Disclaimer: Similes were hurt in the making of this review.
So once again the internet has been buzzing with excited hype and anticipation like a mass swarming desperate, needy bees with the emergence of the latest release from South Korea to hit the streaming world of entertainment- Squid Games.
So, what is it?
Squid games is written and directed by Dong-hyuk Wang and is the story of hundreds of struggling people who are either forced or have coerce themselves to accept an invitation to participate in a Battle-Royale of children’s games. To compete they must stay within a prison-like encampment and are unable to leave until the competition has ended. The participants are offered the opportunity to win a huge 40-million-dollar prize, but the price to take part is an equally large stake- their life.
Episode one introduces the watcher to the down on his luck Gi-hun, who has lost his business and is on the verge of losing his daughter as his estranged wife is seeking to move to the US with her new husband for his work and will take her with them. A stranger just happens to bump into Gi-hun and challenges to play a children’s game where if he wins a round, he is given money, but if he loses, he must take a slap(literally). Gi-hun loses several rounds and is admonished but ends up winning a small amount; not enough to sort all his troubles but enough to give him a taste of what may be should he continue to take part in further games. The stranger leaves his card and Gi-hun goes home to his mother with a newfound sense of positivity. The rest of the episode takes us through Gi-hun enrolling in the Squid games, moving in to his new surroundings; aka prison and taking part in the first of such games, Red Light, Green Light: a child’s game where people are able to move on the phrase ‘Green Light’, but must be still once the phrase ‘Red Light’ is spoken, the difference here being if one moves when ‘Red Light’ is called, it’s game over, with a bullet…..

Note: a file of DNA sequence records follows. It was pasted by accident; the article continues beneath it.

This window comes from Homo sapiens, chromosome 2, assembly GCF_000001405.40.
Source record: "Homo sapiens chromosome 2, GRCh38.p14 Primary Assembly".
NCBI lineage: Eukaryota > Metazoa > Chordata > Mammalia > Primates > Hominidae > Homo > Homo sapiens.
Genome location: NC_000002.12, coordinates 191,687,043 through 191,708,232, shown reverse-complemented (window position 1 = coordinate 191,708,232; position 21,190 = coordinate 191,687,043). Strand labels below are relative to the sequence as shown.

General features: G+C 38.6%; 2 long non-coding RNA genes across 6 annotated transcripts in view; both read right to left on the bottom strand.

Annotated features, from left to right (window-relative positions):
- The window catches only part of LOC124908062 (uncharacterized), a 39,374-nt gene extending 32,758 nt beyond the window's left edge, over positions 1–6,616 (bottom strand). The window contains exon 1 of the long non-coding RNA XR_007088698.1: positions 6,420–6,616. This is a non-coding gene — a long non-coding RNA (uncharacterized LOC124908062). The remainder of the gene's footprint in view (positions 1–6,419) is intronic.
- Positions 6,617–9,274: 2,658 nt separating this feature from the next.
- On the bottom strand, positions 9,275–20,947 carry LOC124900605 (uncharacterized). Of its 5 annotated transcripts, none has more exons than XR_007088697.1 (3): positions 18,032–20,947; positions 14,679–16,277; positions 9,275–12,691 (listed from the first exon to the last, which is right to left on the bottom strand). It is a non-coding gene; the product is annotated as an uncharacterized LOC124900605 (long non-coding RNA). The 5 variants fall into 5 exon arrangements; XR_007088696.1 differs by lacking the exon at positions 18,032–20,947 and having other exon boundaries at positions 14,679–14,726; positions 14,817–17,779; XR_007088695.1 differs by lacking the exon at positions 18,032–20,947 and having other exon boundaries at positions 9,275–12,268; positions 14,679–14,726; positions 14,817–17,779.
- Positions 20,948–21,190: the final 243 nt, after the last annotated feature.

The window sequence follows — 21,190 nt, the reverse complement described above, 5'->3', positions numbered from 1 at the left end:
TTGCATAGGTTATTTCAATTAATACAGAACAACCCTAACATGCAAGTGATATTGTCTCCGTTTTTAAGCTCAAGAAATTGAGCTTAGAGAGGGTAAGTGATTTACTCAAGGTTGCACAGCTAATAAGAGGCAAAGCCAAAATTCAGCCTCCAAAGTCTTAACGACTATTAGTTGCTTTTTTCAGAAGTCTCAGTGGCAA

Is it worth the buzz of hype and excitement?
Yes! Absolutely. Squid games is yet another example of how the South Korean and Asian film and tv industry can offer a breath of fresh air from the mundane, often regurgitated western offerings that are a plague to all normal viewing and streaming services. If you are willing to recognise the differences in style between east and west, you will be rewarded with a honey glow of satisfaction upon watching. The acting is over the top sometimes granted, but that is how it is meant to be. The bad guys are bad, the tough times the characters go through are often exaggeratedly performed, but as the sayings go – embrace the madness and vive la difference and let yourself go. The story is simple and a familiar that we may have been privy to before to some degree, but with a spin that all viewers will be able to follow. It’s still early days for me in the watching, but Squid games promises much and the fact that it already seems a certainty to be renewed for a second season gives me confidence that the series will continue to delight.
Verdict: 8.5/10 – Squid Games, crispy with extra sweet chilli sauce.